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Contemporary Issues Relating To Indian Women

  • 07 Mar 2019
  • 7 min read

The editorial is based on the article “A strange paradox for Indian women” which appeared in The Hindu on 7th March 2019. The article analyses contemporary issues faced by Indian women like barriers to work participation and lack of political representation.

Inequality in education has been declining for Indian women. According to the Human Development Survey (IHDS) of 2011-12, 70% of girls aged 15 to 18 are still studying, only five percentage points less than boys. Also, they frequently outperform boys. In 2018, in the Class XII CBSE examination, 88.31% of girls passed, compared to 78.99% boys.

However, in spite of rising education and rising aspirations, participation of women in labour markets has not increased accordingly. Along with this, constraints from social norms like ‘marriages’ have not loosened their grip thereby affecting the true potential of women in the country as a human resource.


Barriers to work participation

  • Data from the National Sample Survey Office (NSSO) and the IHDS show that education and employment have a U-shaped relationship (a rise and subsequent decline in employment with the rise in education levels).
  • Illiterate women are most likely to participate in the workforce.
  • Work participation drops sharply for women with primary and secondary education and rises only with the college level education.
  • Factors like income of other members of the household, social background and place of residence also add to the lack of women’s participation in the workforce.
    Non-availability of white collar jobs, disproportionate long hours and lesser job security narrow down the job opportunities for educated women in India.
  • NSSO data for 25-to-59-year-old workers in 2011-12 show that among farmers, farm labourers and service workers, nearly one-third are women, while the proportion of women among professionals, managers and clerical workers is only about 15%.
  • While men with lesser levels of educational qualifications (Class 10 or 12 education) can find jobs as mechanics, drivers, sales representatives, postmen and appliance repairmen, few of these opportunities are available to women.
    • Both social prejudices and working conditions which are mostly centred around the male workforce contribute to the inhospitable environment for women, who often find it difficult to adjust to male-centric working conditions.
  • Educated women’s main employment options lie in qualifying as a nurse or a teacher or looking for office jobs.

Unavailability of better marriage prospects

“The value of women’s education is overshadowed by factors like caste, the family’s economic status, and horoscope”.

  • While educated women marry similarly educated men around the world, women in India frequently marry men with lower education than themselves.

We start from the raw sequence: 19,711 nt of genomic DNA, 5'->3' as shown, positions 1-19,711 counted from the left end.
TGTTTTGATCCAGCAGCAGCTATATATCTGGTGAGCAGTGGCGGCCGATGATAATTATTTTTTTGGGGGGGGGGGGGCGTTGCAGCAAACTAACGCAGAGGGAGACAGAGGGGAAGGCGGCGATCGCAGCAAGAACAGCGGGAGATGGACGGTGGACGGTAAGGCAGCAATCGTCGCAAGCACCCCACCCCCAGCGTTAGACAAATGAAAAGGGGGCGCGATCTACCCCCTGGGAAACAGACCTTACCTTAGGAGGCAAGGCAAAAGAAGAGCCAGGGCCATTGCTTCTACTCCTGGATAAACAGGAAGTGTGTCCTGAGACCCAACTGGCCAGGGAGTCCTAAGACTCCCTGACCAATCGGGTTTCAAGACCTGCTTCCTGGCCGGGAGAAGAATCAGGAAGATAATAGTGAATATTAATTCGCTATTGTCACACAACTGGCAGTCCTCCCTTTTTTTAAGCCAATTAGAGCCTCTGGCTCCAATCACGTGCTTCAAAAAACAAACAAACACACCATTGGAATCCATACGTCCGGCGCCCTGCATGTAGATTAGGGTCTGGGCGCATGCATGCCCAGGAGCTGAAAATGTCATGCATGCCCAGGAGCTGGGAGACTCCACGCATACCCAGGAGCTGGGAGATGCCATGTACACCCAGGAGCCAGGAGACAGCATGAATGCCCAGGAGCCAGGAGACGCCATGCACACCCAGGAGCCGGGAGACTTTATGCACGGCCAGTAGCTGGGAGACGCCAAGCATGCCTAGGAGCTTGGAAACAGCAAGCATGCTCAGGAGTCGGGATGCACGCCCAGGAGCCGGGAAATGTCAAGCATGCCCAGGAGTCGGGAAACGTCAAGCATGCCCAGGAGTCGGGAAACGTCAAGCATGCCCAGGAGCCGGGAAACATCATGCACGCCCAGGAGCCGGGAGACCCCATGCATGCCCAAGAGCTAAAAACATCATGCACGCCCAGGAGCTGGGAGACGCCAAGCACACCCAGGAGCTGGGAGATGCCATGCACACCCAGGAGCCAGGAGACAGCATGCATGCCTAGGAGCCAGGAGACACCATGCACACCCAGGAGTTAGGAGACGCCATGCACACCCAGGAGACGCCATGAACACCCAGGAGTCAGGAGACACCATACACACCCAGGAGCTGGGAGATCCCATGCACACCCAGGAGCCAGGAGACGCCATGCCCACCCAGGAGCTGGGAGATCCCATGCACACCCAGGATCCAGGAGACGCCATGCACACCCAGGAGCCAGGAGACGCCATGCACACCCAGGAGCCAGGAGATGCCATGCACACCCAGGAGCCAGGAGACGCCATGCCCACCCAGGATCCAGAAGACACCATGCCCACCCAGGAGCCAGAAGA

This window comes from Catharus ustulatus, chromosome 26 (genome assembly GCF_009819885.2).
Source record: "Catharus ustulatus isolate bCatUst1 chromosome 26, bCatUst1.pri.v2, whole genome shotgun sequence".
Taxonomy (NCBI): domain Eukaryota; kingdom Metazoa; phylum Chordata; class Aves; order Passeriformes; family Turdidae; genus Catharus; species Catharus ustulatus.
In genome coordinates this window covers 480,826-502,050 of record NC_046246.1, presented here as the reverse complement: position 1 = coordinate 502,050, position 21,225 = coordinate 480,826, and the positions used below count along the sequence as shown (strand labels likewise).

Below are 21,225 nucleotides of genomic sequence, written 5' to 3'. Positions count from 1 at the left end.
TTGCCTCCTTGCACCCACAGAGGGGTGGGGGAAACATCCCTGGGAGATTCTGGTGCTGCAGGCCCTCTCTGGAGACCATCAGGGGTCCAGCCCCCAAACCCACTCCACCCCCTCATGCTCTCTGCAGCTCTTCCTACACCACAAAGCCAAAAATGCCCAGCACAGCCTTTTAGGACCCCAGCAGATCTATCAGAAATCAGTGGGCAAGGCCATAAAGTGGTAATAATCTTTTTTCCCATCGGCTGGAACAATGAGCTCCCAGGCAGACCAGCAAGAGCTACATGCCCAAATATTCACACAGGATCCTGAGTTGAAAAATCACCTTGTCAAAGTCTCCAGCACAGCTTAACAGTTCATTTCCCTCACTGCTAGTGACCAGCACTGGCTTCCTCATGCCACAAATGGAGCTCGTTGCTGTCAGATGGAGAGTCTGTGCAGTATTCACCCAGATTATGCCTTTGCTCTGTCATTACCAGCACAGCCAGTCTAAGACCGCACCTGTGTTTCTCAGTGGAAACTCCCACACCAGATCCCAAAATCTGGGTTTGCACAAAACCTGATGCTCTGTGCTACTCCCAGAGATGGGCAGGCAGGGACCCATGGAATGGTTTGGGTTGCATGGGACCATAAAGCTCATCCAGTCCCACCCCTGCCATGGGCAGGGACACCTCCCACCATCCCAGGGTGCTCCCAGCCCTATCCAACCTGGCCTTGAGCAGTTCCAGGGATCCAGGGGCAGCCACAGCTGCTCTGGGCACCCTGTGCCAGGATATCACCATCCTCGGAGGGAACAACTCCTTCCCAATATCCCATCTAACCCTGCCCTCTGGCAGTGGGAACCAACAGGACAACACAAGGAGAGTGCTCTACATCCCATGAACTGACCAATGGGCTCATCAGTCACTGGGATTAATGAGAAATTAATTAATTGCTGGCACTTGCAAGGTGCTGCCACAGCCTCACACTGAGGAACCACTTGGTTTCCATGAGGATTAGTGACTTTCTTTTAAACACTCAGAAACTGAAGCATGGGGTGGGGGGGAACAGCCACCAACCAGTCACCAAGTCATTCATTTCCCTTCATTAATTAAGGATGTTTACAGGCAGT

• Also, whereas less than 5% of women married men whose education was lower than themselves in the 1970s, the proportion has grown to nearly 20% recently.
  • The recent National Family Health Survey data reflect that the increasing levels of education have not offered a greater say in household decisions or freedom of movement outside the home to women.
  • In perspective, a third of Japanese women and 11% of Sri Lankan women aged 30-34 are single, less than 3% of Indian women are single at that age.

As witnessed above, rising education for women does not offer increasing income-earning opportunities or better marriage prospects, neither does it give them greater autonomy in other areas of their lives. Social barriers and prejudices have curbed the benefits from the rising education levels of women in the country. Their contribution to the economy specifically, or the society as free and liberated members in general, have further been worsened by lack of political representation.

Lack of political representation

“If women were a caste, their cause would be championed by political parties now trying to mobilize caste-based vote banks. We would see proposals for women’s quota in government jobs and higher education. If women were an economic class, we would see subsidies and a variety of other economic incentives showered on them.”

  • Women in India have been seen as an extension of the men in their households and there has been a lack of political will to work on the issues related to marriage, divorce and inheritance or women economic opportunities.

Way Forward

  • An integrated approach is needed along with women-centric policy making where women are not treated as passive beneficiaries but are seen as potential contributors to society.
  • The political landscape and structures should facilitate women’s participation as both voters and representatives.
    Along with legislative cushions like the Sexual Harassment of Women at Workplace (Prevention, Prohibition and Redressal) Act, 2013, Maternity Benefit Act, social sensitization towards the issues of women is important.
  • Measures for increasing education levels should be balanced with the creation of jobs, the development of responsible and sensitive workplaces, along with a positive change in the stereotypical gender roles.
  • India has shown a dedicated will to bring changes by pledging to achieve the Sustainable Development Goals which include ideals of gender justice and women empowerment.
  • Only with constructive planning and comprehensive changes at various levels of society can the new emerging "women" be able to realize her complete potential in India.
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